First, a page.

Admission to the academic and clinical components is determined together, by permission of the instructor. Students should apply by submitting a two-page double spaced statement of interest and a one-page CV to the clinical office (clinical@law.harvard.edu) with a cc to Ellen Keng (ekeng@law.harvard.edu) by 5:00pm on August 25, 2017. Accepted candidates will be enrolled in the clinic and clinical course by the Office of Clinical and Pro Bono Programs.

Credits: 3

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Harvard Law School 2947. Birthing a Constitution

Lawrence Lessig

Monday, 5:00pm-7:00pm

This seminar will explore the process of constitutional formation. We will consider the experience in a number of nations -- including the United States, Russia, Georgia, South Africa and Iceland -- and draw from those examples a sense of the constituent power, and its limits. Students will write short "idea papers" (no more than 2 pages) each week, and one final paper for the course.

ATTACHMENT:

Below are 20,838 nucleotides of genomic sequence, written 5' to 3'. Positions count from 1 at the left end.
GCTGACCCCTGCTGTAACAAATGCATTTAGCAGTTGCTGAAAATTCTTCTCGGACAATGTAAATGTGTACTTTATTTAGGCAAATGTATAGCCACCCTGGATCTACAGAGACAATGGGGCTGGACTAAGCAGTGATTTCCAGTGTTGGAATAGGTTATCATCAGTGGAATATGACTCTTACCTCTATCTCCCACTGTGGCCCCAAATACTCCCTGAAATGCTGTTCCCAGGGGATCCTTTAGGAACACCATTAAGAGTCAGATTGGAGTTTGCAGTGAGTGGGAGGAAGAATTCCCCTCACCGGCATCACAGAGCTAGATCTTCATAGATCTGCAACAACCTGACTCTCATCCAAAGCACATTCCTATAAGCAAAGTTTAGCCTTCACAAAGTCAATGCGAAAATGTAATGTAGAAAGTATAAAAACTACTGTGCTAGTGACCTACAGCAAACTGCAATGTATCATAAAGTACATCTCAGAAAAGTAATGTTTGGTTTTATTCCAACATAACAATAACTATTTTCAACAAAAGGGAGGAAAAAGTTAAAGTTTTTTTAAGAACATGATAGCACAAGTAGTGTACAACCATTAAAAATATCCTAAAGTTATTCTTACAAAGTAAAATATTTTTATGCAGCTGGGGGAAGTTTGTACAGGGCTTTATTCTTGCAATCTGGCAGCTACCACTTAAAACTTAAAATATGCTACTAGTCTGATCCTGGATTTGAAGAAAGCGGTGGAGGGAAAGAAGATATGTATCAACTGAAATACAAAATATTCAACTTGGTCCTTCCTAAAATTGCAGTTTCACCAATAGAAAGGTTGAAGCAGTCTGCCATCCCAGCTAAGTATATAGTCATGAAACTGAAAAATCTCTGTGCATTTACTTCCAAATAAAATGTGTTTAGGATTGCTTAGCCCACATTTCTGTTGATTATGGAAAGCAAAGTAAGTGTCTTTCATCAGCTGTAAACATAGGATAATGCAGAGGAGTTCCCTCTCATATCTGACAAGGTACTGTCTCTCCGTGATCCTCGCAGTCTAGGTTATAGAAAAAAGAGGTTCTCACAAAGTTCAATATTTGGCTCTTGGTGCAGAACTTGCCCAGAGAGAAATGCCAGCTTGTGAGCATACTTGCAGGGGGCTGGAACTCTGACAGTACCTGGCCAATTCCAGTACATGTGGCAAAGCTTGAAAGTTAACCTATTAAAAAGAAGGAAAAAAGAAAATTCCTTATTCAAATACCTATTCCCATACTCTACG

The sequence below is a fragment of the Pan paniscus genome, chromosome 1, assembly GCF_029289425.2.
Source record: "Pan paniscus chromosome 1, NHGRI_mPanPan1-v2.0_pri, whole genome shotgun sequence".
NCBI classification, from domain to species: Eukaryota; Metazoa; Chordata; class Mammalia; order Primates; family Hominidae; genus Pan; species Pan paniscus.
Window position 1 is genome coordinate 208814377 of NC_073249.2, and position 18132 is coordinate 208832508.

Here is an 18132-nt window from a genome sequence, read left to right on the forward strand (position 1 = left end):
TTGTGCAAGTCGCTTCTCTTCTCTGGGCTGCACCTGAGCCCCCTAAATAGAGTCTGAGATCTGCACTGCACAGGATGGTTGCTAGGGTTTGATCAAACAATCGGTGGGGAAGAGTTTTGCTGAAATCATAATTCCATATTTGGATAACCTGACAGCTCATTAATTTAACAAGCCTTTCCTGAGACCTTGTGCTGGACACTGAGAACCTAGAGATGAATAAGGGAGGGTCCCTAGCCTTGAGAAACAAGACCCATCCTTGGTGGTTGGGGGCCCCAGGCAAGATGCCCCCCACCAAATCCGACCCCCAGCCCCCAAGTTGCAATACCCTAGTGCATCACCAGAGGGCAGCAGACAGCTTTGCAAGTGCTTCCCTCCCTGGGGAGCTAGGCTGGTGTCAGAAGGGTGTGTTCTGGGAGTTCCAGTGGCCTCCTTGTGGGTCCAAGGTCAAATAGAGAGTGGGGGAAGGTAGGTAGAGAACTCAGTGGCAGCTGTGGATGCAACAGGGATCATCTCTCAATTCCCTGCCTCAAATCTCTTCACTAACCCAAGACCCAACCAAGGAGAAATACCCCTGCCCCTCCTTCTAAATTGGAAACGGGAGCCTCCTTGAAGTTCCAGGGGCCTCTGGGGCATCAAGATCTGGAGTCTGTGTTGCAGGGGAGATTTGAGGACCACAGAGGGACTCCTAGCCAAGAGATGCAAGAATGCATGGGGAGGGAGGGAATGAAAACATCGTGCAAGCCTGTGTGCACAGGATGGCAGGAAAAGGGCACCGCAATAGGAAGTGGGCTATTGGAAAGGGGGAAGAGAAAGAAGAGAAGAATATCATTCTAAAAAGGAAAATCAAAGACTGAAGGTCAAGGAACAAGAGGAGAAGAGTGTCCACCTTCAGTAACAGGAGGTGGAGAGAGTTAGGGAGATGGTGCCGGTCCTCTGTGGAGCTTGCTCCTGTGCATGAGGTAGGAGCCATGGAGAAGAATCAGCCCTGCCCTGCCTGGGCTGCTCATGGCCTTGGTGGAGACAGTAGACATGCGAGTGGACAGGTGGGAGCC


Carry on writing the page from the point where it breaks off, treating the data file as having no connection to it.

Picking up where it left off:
Credits: 2

 

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Harvard Law School 8021. International Human Rights Clinic

Susan Farbstein and Tyler Giannini

Through the International Human Rights Clinic, students link theory with practice and learn core skills necessary to become effective and thoughtful human rights advocates. Students work on pressing and timely human rights problems around the world, in collaboration with leading international and local human rights organizations. Those in the Clinic have the opportunity to explore a range of approaches to advance the interests of clients and affected communities. For example, students interview survivors and document abuse; undertake legal,...